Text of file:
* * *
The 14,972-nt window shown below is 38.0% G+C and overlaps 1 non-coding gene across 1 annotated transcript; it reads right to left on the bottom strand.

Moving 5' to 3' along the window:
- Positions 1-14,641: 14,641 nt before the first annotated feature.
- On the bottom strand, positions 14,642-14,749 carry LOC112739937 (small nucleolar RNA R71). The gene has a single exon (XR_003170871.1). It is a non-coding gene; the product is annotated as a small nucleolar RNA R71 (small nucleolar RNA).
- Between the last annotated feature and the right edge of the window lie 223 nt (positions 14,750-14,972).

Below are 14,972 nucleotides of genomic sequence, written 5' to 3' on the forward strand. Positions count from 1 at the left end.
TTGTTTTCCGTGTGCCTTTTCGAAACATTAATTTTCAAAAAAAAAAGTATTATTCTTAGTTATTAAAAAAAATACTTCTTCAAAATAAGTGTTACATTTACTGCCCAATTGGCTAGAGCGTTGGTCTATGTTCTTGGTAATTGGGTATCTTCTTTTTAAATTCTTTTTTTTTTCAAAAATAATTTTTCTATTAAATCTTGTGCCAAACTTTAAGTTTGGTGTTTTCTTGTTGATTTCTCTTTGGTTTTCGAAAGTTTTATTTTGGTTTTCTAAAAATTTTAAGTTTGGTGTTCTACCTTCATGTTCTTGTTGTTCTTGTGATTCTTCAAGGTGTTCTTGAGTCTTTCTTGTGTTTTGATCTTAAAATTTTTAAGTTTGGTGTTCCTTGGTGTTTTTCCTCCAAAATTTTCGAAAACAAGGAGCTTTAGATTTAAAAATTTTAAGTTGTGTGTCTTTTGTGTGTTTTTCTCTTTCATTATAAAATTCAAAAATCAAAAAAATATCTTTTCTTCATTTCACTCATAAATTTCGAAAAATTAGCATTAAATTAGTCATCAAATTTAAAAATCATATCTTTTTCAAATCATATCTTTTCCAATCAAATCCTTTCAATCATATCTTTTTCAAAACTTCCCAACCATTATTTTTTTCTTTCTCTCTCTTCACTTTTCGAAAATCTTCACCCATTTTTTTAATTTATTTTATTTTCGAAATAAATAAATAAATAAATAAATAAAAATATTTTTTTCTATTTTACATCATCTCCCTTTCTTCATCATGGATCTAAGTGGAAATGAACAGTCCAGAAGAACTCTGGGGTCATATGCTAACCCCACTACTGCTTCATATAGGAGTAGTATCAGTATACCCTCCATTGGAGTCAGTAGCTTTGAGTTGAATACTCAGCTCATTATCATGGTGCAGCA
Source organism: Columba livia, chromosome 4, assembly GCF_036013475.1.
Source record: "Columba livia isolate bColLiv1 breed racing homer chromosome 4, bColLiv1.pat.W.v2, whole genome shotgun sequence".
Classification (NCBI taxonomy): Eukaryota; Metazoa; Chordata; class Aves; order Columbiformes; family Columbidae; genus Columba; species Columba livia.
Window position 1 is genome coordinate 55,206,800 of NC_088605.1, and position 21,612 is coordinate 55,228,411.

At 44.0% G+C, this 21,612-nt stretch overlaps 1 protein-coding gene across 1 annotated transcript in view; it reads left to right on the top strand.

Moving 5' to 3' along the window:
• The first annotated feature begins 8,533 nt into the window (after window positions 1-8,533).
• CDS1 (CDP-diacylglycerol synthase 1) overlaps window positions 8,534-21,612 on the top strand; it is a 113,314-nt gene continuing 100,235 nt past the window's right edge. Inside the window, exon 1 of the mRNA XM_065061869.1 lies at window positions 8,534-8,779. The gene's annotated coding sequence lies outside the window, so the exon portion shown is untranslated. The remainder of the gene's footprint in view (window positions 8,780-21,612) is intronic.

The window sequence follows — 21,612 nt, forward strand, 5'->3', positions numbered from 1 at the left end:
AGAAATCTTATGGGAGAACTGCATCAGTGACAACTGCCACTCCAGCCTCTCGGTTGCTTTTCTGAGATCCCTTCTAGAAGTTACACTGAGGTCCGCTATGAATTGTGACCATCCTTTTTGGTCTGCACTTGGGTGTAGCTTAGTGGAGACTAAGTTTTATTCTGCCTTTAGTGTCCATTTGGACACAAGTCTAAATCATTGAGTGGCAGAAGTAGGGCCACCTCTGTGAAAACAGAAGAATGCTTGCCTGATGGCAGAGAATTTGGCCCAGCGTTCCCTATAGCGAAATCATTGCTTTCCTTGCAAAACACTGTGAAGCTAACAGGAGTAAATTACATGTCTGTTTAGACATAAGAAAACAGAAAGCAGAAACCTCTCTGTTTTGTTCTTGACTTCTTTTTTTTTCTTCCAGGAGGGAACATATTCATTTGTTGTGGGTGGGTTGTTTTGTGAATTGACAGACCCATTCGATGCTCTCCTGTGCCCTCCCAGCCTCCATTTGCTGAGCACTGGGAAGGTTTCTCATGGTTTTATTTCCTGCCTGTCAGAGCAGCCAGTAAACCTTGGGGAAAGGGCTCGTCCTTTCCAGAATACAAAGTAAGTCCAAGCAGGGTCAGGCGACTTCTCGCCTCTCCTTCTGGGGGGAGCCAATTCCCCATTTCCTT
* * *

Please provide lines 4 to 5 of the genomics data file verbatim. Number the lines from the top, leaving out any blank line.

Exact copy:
- On the bottom strand, positions 14,642-14,749 carry LOC112739937 (small nucleolar RNA R71). The gene has a single exon (XR_003170871.1). It is a non-coding gene; the product is annotated as a small nucleolar RNA R71 (small nucleolar RNA).
- Between the last annotated feature and the right edge of the window lie 223 nt (positions 14,750-14,972).